More Questions than Answers in Maine Housing, Avesta Section 8 Inspection Scandal


by Leif Parsell

Maine State Housing Authority staffers continue to offer few answers to questions surrounding the handling of the Norway Apartment debacle that has dogged the agency in recent months. Those questions arose at the recent December MSHA board meeting and included an observation by board chair Peter Anastos that the deplorable conditions and the terrorizing of tenants in the subsidized housing units had come to light only because of the hardhitting coverage of a local newspaper.

What also seems clear from the discussion is that even then, it was the actions of local officials — and not MSHA and not Avesta Housing — who initially called attention to the situation — by contacting the office of US Senator Susan Collins. Avesta held the contract with MSHA for inspection of the units.

While both agencies have laid blame on an individual inspector hired by Avesta, MSHA officials have begrudgingly admitted to an inadequate system of checks and balances and have not yet offered definitive solutions beyond getting rid of the landlord and the inspector in question. And although Avesta has given up its inspection contract for two counties (including Oxford, in which Norway is located), it has held on to inspection contracts for two other counties.

MSHA staffers also sidestepped questioning by Anastos over how early — or exactly when — the US Department of Housing and Urban Development was contacted — and what office initiated a report to HUD. The Section 8 rental assistance status of the tenants involved in the Norway situation falls under the state jurisdiction of MSHA which is in turn answerable to HUD regarding administration of the program. Anastos suggested that the office of Senator Collins may have been the first to notify HUD of the Norway housing problems.

Section 8, a federal program administered in Maine through companies such as Avesta under the supervision of MSHA, allows low-income citizens to use a voucher on the rental unit of their choice.  These units are inspected to ensure that they meet certain safety and living standards.  However, a series of exposes by the local Advertiser Democrat newspaper revealed egregious failures to properly maintain properties at the Norway complex, and raised significant questions about accountability and proper oversight.

MSHA hired Avesta Housing of Portland to perform inspections of Section 8 housing in four counties, described at the meeting as a $400,000 contract. According to MSHA staff members Amanda Bartlett and Linda Groton, there had been “red flags” that Avesta’s inspector, Kay Hawkins, was giving passing grades to units later deemed unacceptable by MSHA spot-checks. These units were described by the Advertiser Democrat in a series of investigative reports, including  stories of broken fire escapes, doorless units, and waste bubbling up in the sinks.   Groton called Hawkins a “rogue inspector,” saying that MSHA and Avesta staff had simply not connected the dots to identify what later evolved into a serious problem.  MSHA staff did not identify the specific red flags when pressed by board members.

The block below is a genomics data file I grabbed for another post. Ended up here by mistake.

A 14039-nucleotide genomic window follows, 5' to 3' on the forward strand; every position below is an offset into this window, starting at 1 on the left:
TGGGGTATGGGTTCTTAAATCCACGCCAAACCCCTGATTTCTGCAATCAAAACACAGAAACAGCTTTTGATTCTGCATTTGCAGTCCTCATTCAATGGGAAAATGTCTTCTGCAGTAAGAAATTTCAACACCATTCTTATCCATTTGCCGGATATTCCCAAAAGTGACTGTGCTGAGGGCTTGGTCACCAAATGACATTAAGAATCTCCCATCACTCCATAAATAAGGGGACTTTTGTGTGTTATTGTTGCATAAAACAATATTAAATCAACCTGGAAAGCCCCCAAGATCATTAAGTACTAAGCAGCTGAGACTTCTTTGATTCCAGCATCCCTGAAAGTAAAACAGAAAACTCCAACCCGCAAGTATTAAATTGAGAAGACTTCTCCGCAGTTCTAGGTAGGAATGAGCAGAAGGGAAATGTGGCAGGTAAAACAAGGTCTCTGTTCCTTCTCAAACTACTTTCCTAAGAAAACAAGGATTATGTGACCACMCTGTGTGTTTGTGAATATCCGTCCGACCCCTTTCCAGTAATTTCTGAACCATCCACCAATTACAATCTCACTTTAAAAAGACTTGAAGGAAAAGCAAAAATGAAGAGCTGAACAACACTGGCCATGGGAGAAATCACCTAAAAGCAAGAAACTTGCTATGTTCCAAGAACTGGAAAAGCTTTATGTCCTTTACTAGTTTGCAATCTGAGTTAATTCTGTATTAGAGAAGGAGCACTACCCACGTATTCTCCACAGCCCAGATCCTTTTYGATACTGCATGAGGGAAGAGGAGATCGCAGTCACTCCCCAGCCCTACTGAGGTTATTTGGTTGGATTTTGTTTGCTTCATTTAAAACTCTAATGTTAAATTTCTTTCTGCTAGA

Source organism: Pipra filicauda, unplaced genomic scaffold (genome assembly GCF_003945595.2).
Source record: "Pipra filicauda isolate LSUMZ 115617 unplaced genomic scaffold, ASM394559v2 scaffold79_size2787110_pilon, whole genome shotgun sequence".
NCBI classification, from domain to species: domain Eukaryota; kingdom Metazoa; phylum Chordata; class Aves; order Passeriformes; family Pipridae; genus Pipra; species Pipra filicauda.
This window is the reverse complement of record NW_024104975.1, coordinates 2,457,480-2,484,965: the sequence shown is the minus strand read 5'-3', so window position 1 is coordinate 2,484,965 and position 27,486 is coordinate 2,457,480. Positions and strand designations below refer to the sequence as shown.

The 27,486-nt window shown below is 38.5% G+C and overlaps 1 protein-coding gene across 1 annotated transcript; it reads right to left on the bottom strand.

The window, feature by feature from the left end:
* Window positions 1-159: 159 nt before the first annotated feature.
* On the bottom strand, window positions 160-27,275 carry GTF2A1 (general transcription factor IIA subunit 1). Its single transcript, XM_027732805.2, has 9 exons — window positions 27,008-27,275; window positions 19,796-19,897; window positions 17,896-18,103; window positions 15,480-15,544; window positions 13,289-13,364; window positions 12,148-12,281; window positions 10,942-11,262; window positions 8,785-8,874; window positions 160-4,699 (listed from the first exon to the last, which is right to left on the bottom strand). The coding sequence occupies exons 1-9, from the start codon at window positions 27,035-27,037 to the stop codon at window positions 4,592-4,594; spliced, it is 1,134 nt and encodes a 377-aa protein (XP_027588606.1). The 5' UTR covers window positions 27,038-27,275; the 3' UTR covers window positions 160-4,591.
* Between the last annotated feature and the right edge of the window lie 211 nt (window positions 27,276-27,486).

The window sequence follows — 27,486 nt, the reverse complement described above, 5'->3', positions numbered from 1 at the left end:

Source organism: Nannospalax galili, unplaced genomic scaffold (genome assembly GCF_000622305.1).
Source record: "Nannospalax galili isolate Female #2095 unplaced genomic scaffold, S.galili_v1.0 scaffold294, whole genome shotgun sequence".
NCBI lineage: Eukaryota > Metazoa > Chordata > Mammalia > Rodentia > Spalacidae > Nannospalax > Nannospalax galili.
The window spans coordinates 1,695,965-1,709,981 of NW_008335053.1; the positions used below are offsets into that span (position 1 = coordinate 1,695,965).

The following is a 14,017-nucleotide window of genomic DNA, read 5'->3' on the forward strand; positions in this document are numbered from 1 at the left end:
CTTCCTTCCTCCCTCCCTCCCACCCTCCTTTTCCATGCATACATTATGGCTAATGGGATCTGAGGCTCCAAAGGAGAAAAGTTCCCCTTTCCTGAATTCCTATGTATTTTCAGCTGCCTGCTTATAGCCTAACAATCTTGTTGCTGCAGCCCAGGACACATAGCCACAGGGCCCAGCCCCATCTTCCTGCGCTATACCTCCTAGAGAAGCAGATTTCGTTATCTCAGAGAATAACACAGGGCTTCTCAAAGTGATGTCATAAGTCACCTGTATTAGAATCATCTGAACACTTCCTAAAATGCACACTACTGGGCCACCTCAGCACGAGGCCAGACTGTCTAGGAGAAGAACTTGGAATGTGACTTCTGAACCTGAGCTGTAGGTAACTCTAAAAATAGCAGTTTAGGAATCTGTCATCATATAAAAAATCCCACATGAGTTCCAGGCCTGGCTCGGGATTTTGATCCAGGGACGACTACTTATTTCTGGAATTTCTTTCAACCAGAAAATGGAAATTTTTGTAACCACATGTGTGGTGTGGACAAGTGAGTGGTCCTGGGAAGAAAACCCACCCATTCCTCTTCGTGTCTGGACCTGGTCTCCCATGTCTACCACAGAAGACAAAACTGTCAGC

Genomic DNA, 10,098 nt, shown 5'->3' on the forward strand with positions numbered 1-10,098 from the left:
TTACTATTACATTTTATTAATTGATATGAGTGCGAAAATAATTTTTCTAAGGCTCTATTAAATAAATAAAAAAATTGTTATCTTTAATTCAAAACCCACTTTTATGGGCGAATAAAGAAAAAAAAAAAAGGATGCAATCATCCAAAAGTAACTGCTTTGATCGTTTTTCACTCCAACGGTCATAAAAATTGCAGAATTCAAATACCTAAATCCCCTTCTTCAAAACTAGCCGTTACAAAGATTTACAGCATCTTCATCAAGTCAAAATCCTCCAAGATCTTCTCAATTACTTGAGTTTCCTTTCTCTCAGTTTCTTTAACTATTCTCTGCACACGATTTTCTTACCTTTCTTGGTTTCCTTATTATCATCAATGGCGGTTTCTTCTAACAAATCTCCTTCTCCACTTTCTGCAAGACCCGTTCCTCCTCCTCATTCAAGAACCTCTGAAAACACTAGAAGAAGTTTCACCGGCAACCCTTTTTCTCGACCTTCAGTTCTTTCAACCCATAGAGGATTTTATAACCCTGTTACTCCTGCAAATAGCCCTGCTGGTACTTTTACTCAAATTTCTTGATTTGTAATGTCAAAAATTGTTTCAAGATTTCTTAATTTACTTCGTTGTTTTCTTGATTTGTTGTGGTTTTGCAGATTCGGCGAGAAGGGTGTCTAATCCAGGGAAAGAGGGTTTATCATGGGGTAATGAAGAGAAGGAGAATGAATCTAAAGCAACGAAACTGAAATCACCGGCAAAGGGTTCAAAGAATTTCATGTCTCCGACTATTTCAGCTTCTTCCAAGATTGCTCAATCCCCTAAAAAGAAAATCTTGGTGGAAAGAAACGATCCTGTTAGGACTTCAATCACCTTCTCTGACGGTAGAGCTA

MSHA board chairman Peter Anastos described his frustration with MSHA’s lack of oversight, saying it was  “inconceivable that this took place for more than two years, and without the Advertiser Democrat’s articles, may have not yet come to light.”  Board member Don Capaldo Jr. said that, in interviews with tenants and inspectors, he was given the impression that oversight on landlords is poor because of a concern for putting people on the street if their units failed to pass inspection.

Bartlett and Groton told board members several actions to rectify the Norway situation had been taken, including the disbarment of  landlord Madelyn Pratt from taking section 8 voucher clients,  dismissal of the inspector, an increase in the MSHA spot-check inspections from annual to quarterly, and the termination of Avesta’s  inspection contract in Oxford and Androscoggin counties.  Avesta is still in charge of inspections in Cumberland and York counties.

Concerns were also raised at the meeting about whether the issues at the Norway complex had been properly reported to HUD. Bartlett said that MSHA had contacted HUD “early on,” but was countered by Anastos, who said Senator Collins’ office had told him HUD was unaware of the issues when her office contacted them.

Anastos and other members of the board also expressed great concern over information divulged at the meeting that many of the Norway tenants had allegedly been intimidated by the landlord’s grandson, Christopher Fitch, into not reporting claims or cooperating with MSHA. Fitch was convicted of being an accomplice to the murder of elderly Norway hay farmer Lucien Frechette in 1988, and served three years in prison before his conviction was overturned on appeal.  Since then, he’s had a series of legal problems, including an arrest for attempted theft, criminal terrorizing, and possession of unlawful substances.

The level of involvement of HUD in the Norway situation is still unclear. Senator Collins’ office would not offer comment on the issue, or on the specifics of her involvement with the case.

Read the original Advertiser Democrat story here: